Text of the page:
(3,342
)
 
26,755

 
 
 
(4,320
)
 
 
 
(4,320
)
Stock-based compensation
 
 
 
 
37,266

 
 
 
 
 
 
 
37,266

 
 
 
37,266

Balance at January 31, 2019
149,276

 
$
1,493

 
$
1,654,363

 
$
2,820,910

 
$
(600,112
)
 
$
(97,852
)
 
$
3,778,802

 
$
5,863

 
$
3,784,665

 
 
 
 
 
 
 
 
 
 
 
 
 
 
 
 
 
 
 
 
 
Capital in
Excess of
Par
Value
 
Retained
Earnings
 
Treasury
Stock
 
Accumulated
Other
Comprehensive
Income (Loss)
 
Total 
Synopsys
Stockholders’
Equity
 
Non-controlling
Interest
 
Stockholders'
Equity
 
Common Stock
 
 
Shares
 
Amount
 
Balance at October 31, 2017
150,445

 
$
1,505

 
$
1,622,429

 
$
2,143,873

 
$
(426,208
)
 
$
(65,979
)
 
$
3,275,620

 
$
4,104

 
3,279,724

Net income (loss)
 
 
 
 
 
 
(3,691
)
 
 
 
 
 
(3,691
)
 
 
 
(3,691
)
Other comprehensive income (loss), net of tax effects
 
 
 
 
 
 
 
 
 
 
28,787

 
28,787

 
 
 
28,787

Purchases of treasury stock
(1,987
)
 
(20
)
 
20

 
 
 
(180,000
)
 
 
 
(180,000
)
 
 
 
(180,000
)
Equity forward contract
 
 
 
 
(20,000
)
 
 
 
 
 
 
 
(20,000
)
 
 
 
(20,000
)
Common stock issued, net of shares withheld for employee taxes
495

 
5

 
(22,103
)
 
(6,328
)
 
32,126

 
 
 
3,700

 
 
 
3,700

Stock-based compensation
 
 
 
 
32,113

 
 
 
 
 
 
 
32,113

 
 
 
32,113

Balance at January 31, 2018
148,953

 
$
1,490

 
$
1,612,459

 
$
2,133,854

 
$
(574,082
)
 
$
(37,192
)
 
$
3,136,529

 
$
4,104

 
$
3,140,633


(1) See Note 2. Summary of Significant Accounting Policies for additional information on the retained earnings adjustment due to adoption of Accounting Standards Codification (ASC) 606 and ASC 340.
(2) See Note 14. Taxes for additional information on the retained earnings adjustment due to adoption of Accounting Standard Update (ASU) 2016-16.
See accompanying notes to unaudited condensed consolidated financial statements.


4



SYNOPSYS, INC.
UNAUDITED CONDENSED CONSOLIDATED STATEMENTS OF CASH FLOWS
(in thousands)
 
Three Months Ended 
 January 31,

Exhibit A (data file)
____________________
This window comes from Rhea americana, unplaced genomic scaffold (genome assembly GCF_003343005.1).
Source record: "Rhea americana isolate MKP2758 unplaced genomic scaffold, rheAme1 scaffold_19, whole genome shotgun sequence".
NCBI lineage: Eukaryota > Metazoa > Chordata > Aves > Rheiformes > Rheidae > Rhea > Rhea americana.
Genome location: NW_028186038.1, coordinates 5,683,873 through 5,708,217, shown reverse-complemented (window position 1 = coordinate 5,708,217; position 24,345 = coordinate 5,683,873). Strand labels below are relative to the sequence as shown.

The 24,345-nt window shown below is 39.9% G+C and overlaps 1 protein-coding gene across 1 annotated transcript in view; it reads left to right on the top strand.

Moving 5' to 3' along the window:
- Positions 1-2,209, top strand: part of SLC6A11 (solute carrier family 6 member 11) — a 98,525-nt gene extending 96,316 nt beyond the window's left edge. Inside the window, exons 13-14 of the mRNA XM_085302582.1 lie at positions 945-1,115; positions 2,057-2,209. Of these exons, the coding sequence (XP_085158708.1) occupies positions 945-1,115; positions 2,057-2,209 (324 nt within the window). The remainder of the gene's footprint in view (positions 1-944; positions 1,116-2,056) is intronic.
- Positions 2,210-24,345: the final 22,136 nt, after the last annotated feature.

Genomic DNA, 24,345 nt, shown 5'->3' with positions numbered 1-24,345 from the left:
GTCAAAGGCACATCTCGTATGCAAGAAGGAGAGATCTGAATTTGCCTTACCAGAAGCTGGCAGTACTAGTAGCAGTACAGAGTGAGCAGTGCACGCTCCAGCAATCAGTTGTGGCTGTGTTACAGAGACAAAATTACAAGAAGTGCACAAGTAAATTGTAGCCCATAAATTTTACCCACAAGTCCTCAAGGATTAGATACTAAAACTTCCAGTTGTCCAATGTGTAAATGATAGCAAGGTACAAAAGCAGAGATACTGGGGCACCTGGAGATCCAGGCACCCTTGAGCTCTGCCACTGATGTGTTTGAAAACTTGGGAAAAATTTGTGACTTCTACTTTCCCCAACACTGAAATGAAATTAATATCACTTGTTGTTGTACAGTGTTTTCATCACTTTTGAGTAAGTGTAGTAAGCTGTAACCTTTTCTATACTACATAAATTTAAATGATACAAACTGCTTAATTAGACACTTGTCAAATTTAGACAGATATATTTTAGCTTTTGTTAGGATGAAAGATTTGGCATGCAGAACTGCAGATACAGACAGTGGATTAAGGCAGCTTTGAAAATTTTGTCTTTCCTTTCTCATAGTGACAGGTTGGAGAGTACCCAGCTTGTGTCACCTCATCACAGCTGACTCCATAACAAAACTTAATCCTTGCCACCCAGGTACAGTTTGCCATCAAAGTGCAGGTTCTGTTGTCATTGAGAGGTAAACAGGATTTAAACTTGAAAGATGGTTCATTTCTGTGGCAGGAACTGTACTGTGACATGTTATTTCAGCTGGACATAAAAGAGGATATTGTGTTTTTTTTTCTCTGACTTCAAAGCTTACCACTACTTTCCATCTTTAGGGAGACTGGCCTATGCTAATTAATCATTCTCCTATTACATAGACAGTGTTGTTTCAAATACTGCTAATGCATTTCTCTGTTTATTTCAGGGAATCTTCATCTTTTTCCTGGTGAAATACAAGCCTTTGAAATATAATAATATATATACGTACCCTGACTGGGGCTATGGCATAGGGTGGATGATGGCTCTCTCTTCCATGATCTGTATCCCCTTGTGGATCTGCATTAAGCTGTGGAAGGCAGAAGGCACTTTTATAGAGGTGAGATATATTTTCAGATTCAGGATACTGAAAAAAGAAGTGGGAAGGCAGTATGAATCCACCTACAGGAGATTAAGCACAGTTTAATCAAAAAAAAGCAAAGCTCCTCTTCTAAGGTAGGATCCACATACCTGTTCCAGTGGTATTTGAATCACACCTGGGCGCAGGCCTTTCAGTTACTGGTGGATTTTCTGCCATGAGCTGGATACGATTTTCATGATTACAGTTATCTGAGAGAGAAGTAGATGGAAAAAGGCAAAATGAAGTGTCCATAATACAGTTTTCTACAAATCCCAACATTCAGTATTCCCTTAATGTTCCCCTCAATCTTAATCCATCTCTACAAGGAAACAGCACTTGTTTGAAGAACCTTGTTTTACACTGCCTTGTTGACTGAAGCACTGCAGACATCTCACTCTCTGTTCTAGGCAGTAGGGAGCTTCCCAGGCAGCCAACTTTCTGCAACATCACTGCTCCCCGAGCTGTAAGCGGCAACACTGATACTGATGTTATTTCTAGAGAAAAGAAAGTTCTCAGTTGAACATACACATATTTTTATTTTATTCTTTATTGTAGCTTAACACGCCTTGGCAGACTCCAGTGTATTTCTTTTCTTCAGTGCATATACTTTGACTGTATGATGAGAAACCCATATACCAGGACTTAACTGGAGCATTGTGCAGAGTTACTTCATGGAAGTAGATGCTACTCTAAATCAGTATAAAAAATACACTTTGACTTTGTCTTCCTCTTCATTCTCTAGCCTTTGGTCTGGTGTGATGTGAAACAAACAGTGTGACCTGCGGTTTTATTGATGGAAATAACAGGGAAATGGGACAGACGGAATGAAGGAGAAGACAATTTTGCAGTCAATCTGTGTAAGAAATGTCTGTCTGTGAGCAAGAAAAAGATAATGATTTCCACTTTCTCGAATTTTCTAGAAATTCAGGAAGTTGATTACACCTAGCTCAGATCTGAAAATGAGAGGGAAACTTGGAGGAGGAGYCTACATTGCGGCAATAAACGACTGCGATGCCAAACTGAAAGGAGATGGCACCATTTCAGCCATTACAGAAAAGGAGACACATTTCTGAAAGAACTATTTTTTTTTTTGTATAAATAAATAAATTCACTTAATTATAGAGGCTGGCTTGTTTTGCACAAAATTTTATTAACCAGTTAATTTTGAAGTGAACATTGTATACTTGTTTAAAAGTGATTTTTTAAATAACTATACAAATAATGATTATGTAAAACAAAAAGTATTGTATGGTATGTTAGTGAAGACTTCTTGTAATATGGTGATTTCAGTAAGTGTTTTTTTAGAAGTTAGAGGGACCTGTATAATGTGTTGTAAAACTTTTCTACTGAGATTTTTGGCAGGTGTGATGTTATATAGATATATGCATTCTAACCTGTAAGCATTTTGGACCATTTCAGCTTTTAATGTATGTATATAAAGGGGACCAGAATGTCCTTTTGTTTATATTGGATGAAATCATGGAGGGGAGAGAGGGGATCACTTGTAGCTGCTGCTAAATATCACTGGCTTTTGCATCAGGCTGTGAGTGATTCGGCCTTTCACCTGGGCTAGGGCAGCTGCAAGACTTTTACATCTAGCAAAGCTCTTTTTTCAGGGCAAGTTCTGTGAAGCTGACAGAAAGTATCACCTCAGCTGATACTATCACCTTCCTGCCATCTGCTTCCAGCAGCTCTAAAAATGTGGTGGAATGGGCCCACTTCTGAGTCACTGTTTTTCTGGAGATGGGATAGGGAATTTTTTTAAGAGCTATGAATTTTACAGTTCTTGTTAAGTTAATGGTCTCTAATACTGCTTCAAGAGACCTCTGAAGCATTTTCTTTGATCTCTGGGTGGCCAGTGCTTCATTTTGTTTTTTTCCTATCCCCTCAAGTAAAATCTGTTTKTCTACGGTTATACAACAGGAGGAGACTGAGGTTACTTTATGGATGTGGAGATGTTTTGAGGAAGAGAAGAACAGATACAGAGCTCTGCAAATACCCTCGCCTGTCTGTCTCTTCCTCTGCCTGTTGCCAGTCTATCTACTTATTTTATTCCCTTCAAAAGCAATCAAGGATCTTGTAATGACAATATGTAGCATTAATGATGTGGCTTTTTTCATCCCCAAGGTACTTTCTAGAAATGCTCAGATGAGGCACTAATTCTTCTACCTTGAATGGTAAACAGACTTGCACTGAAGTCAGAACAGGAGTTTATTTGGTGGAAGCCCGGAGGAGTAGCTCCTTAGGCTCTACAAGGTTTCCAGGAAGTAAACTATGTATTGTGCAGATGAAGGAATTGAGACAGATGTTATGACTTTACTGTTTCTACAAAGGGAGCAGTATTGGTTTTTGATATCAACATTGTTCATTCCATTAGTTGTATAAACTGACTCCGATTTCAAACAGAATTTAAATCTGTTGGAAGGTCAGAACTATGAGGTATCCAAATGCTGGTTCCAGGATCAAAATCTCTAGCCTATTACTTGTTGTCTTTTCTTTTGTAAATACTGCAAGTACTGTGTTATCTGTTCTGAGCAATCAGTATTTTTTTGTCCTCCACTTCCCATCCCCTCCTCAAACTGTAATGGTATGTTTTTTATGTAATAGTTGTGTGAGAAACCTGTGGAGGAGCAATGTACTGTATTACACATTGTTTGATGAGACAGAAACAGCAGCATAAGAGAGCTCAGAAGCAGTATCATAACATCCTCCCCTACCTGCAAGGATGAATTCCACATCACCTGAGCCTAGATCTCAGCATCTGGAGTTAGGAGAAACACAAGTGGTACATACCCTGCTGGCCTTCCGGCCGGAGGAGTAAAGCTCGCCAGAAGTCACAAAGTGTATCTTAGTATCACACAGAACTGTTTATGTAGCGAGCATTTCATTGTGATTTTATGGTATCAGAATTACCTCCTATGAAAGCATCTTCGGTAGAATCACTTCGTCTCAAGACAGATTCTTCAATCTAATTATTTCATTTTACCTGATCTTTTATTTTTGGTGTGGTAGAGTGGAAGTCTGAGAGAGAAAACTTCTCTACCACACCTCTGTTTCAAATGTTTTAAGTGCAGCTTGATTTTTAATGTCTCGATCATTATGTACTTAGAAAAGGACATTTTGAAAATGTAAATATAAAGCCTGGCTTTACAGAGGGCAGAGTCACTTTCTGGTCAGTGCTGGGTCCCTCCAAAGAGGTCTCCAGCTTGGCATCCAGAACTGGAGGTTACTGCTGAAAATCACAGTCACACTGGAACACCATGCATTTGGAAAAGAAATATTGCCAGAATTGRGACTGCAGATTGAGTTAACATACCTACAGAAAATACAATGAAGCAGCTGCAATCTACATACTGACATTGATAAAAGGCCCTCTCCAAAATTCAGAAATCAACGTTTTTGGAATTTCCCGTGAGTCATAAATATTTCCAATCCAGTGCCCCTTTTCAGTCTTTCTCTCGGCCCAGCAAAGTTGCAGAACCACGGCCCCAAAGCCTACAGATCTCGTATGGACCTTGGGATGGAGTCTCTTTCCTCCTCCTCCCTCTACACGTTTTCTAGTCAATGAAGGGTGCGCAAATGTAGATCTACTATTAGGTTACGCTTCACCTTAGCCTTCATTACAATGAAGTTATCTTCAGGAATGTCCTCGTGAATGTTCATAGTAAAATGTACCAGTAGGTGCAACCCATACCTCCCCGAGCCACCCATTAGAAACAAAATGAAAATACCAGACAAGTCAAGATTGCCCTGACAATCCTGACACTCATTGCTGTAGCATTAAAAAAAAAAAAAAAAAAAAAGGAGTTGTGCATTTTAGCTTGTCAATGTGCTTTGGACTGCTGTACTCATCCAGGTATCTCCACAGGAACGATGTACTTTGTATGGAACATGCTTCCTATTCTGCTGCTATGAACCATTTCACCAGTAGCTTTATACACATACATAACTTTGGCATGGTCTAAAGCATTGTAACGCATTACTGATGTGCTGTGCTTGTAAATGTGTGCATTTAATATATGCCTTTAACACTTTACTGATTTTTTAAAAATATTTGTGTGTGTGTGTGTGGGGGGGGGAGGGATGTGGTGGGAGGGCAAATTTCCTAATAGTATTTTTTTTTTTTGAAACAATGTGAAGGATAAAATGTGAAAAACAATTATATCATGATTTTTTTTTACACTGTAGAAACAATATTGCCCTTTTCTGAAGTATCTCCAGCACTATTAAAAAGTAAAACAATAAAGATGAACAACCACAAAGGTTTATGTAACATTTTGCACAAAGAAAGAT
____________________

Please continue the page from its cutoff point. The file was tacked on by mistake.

2019
 
2018
Cash flows from operating activities:
 
 
 
Net income (loss)
$
153,514

 
$
(3,691
)
Adjustments to reconcile net income (loss) to net cash used in operating activities:
 
 
 
Amortization and depreciation
51,830

 
43,920

Amortization of capitalized costs to obtain revenue contracts
12,793

 

Stock compensation
38,460

 
32,323

Allowance for doubtful accounts
1,500

 
368

(Gain) loss on sale of property and investments

 
4

Deferred income taxes
(6,215
)
 
46,172

Net changes in operating assets and liabilities, net of acquired assets and liabilities:
 
 
 
Accounts receivable
(209,049
)
 
(34,811
)
Inventories
(15,827
)
 
(15,811
)
Prepaid and other current assets
(10,027
)
 
(14,504
)
Other long-term assets
(49,403
)
 
(25,601
)
Accounts payable and accrued liabilities
(219,099
)
 
(139,864
)
Income taxes
(41,985
)
 
(18,017
)
Deferred revenue
149,489

 
70,458

Net cash used in operating activities
(144,019
)
 
(59,054
)
Cash flows from investing activities:
 
 
 
Proceeds from sales and maturities of short-term investments

 
12,449

Purchases of property and equipment
(29,007
)
 
(28,316
)
Cash paid for acquisitions and intangible assets, net of cash acquired

 
(608,344
)
Capitalization of software development costs
(737
)
 
(807
)
Net cash used in investing activities
(29,744
)
 
(625,018
)
Cash flows from financing activities:
 
 
 
Proceeds from credit facilities
185,080

 
450,000

Repayment of debt
(112,812
)
 
(21,875
)
Issuances of common stock
6,358

 
12,486

Payments for taxes related to net share settlement of equity awards
(10,593
)
 
(10,247
)
Purchase of equity forward contract

 
(20,000
)
Purchases of treasury stock
(29,185
)
 
(180,000
)